Disappointments and failures
I’d hoped to improve my Italian, but never made it a priority. Although I have learned to pluralize cappuccinos to cappuccini – reverse culture shock will not be easy for me either.

I’d really hoped to have more visitors, but not everyone can travel to Italy, even with a free place to stay. There are many times I miss my friends and family.

I’d hoped to travel more around Europe, but I live and work in Rome, it’s not a holiday. I’ve only visited two new-to-me places in Europe in the last three years, and both are short train rides from Rome.

There are things I would do differently, had I the chance. But who’s to say we can’t start fresh each day?

Each person measures success differently. For me, the biggest success is chasing my dream. When I’m 80, or even 42, I’ll look back and have the memories of giving it a shot. It was scary to move. It was. Before the move to Rome, I’d never lived more than 20 minutes from the hospital where I was born. Before the move to Rome, I had a comfortable home. I had friends nearby. I had my parents down the street. Moving to Rome meant giving all that up and starting anew. There were some mistakes, but to follow your dream, well, that is the dream, right?

I’ll write more about this at another time, but something unexpected came with this move to Rome, the need to constantly share. My business was founded on helping people explore their faith through travel – with me, on their own, or virtually from home. It’s literally the first thing I wrote down when I started The Catholic Traveler nearly twelve years ago. Being here, I’ve shared a lot. Despite what some have said in the past, it’s not to brag or make people jealous. And while I often do share the best of the best, I try to keep it real and share the worst of the worst too, and even the mundane. I once live-tweeted a two hour wait in line – it was even more dull than it sounds. But given this amazing opportunity, I actually feel an obligation to share with those back home. It’s an honor to share my experiences too. It truly is.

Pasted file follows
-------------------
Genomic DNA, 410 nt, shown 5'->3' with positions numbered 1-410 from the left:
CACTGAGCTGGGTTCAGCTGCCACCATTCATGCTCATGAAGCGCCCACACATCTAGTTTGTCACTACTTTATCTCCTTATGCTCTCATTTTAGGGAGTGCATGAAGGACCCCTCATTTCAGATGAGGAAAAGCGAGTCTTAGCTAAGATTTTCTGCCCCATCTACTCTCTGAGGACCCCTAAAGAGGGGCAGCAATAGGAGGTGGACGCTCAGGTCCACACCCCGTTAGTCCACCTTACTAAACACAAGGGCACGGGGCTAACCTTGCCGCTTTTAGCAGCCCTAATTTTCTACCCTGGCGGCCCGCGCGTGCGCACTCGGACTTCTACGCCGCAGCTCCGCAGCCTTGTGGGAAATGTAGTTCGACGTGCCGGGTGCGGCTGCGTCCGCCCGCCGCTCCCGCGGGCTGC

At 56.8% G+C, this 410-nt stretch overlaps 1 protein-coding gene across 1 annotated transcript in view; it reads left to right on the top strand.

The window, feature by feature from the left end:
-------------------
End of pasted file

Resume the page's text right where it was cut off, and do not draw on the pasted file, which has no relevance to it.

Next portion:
Who can say what the future holds. We never thought we’d be here for three years. Somedays I never want to leave, somedays I’m one click away from booking a one way flight to Atlanta. For now, I’m working to get a few things in place that will last far longer than I will.

I’m thankful to God for hearing and answering my prayers on that first night in Rome and giving me this life. I’m thankful to Christina and the girls for allowing me to pursue my crazy ideas. I’m thankful to my family for the great support along the way. I’m thankful to the friends who keep in touch and keep me grounded. And I’m thankful to all of you who follow along, participate, and made it through this whole post.

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TCT XX designed in Rome